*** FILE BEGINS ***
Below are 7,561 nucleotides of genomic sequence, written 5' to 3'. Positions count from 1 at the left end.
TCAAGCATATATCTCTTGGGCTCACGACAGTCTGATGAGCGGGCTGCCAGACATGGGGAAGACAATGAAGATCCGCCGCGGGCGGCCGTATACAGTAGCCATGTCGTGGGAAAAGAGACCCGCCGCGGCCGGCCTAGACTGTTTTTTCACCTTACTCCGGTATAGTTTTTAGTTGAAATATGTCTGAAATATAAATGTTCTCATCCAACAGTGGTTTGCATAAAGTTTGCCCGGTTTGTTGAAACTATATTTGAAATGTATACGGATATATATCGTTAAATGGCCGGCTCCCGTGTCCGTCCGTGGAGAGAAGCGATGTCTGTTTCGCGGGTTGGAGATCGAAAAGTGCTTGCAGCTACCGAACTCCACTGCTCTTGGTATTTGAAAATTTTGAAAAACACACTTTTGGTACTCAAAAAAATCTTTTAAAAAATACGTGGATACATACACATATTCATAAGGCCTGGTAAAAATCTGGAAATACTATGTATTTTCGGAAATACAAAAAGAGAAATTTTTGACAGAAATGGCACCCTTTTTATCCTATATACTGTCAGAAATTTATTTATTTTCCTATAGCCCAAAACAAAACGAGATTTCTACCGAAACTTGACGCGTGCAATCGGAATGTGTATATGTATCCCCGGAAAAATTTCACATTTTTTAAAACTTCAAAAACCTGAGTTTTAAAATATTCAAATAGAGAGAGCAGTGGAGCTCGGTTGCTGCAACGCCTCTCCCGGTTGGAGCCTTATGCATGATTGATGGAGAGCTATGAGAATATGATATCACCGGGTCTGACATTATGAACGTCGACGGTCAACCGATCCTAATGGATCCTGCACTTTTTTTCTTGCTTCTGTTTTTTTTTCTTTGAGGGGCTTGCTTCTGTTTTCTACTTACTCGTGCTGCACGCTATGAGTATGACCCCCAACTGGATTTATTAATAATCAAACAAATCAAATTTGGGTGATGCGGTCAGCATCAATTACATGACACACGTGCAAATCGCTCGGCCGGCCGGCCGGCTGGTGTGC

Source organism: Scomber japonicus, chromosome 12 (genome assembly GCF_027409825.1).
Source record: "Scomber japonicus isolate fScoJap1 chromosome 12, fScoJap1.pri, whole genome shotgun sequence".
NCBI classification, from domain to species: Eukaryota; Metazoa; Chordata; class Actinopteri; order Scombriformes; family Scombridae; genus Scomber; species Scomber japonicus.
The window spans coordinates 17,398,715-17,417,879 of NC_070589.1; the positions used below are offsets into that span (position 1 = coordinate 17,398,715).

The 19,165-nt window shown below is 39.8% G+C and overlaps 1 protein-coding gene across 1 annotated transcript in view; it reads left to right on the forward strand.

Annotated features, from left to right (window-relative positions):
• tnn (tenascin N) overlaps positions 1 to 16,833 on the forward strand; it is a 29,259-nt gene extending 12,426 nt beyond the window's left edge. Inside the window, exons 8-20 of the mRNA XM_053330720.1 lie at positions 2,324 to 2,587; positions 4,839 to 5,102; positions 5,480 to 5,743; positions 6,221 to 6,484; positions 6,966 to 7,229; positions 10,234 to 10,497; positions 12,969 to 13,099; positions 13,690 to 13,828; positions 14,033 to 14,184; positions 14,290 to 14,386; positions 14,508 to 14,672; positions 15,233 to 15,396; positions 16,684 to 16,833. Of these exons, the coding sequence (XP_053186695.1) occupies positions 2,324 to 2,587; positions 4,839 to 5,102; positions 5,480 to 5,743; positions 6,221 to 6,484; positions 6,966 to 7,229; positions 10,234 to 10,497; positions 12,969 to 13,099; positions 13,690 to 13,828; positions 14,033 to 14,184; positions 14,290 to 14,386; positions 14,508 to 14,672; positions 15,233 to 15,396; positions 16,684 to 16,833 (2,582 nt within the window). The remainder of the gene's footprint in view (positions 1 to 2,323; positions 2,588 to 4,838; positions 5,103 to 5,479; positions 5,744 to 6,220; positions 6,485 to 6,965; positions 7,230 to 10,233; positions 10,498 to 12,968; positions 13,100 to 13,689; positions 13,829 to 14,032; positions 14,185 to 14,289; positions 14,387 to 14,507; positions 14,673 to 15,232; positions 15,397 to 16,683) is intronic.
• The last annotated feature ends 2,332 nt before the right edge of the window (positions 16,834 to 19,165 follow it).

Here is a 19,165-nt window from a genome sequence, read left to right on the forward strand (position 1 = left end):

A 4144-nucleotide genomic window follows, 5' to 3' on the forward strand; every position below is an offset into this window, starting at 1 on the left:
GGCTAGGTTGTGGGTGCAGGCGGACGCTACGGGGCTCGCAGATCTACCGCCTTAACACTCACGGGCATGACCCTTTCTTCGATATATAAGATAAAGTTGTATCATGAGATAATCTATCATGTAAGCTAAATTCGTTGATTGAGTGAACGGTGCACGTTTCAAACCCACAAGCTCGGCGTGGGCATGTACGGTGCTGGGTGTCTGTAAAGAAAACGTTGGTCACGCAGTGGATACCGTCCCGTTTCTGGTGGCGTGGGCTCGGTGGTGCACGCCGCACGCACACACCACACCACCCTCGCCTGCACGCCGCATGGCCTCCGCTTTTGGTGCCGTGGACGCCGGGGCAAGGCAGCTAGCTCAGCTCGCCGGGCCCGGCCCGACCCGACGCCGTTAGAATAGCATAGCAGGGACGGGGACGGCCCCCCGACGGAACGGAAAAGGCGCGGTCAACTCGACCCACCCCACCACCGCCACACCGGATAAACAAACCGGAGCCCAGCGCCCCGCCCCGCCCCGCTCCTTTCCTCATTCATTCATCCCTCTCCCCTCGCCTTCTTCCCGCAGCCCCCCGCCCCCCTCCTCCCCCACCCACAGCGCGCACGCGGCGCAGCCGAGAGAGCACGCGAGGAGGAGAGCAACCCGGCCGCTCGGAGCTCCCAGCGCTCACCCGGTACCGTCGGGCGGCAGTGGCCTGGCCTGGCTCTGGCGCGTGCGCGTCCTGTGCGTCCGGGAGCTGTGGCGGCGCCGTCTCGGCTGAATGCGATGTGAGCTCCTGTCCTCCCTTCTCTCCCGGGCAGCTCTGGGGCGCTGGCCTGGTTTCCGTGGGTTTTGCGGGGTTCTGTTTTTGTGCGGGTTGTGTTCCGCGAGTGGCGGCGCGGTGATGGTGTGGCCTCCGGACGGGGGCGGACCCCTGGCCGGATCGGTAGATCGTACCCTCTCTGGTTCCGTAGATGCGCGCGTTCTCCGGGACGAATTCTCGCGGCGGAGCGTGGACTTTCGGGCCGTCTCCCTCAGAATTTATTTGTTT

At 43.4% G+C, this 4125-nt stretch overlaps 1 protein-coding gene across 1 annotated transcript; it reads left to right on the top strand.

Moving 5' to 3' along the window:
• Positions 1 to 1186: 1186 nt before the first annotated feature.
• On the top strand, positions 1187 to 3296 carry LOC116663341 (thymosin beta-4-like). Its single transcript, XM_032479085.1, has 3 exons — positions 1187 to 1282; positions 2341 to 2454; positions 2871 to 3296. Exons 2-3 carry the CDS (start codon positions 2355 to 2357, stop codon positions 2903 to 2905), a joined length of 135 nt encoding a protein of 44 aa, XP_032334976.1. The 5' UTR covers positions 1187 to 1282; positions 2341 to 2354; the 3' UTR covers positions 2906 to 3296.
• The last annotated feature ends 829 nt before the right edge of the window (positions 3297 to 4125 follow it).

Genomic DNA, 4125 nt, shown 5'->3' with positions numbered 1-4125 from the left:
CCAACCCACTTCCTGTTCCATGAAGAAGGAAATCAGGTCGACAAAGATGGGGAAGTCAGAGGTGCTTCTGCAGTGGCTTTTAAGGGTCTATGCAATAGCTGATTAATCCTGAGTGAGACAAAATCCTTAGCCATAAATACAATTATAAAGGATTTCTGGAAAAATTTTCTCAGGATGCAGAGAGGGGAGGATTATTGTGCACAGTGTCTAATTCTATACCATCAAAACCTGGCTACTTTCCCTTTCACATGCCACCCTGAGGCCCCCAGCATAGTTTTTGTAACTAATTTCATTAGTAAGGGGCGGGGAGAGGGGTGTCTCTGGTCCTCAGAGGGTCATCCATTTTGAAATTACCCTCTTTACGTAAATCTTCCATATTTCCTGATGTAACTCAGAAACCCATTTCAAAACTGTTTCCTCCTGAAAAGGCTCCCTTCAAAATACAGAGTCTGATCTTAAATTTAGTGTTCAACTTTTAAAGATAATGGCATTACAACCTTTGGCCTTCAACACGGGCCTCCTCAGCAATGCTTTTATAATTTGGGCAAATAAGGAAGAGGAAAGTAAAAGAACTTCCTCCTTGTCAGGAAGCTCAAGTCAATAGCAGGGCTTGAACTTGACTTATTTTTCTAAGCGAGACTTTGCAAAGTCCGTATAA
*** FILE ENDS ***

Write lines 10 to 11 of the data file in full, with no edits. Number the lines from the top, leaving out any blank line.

• The last annotated feature ends 2,332 nt before the right edge of the window (positions 16,834 to 19,165 follow it).

Here is a 19,165-nt window from a genome sequence, read left to right on the forward strand (position 1 = left end):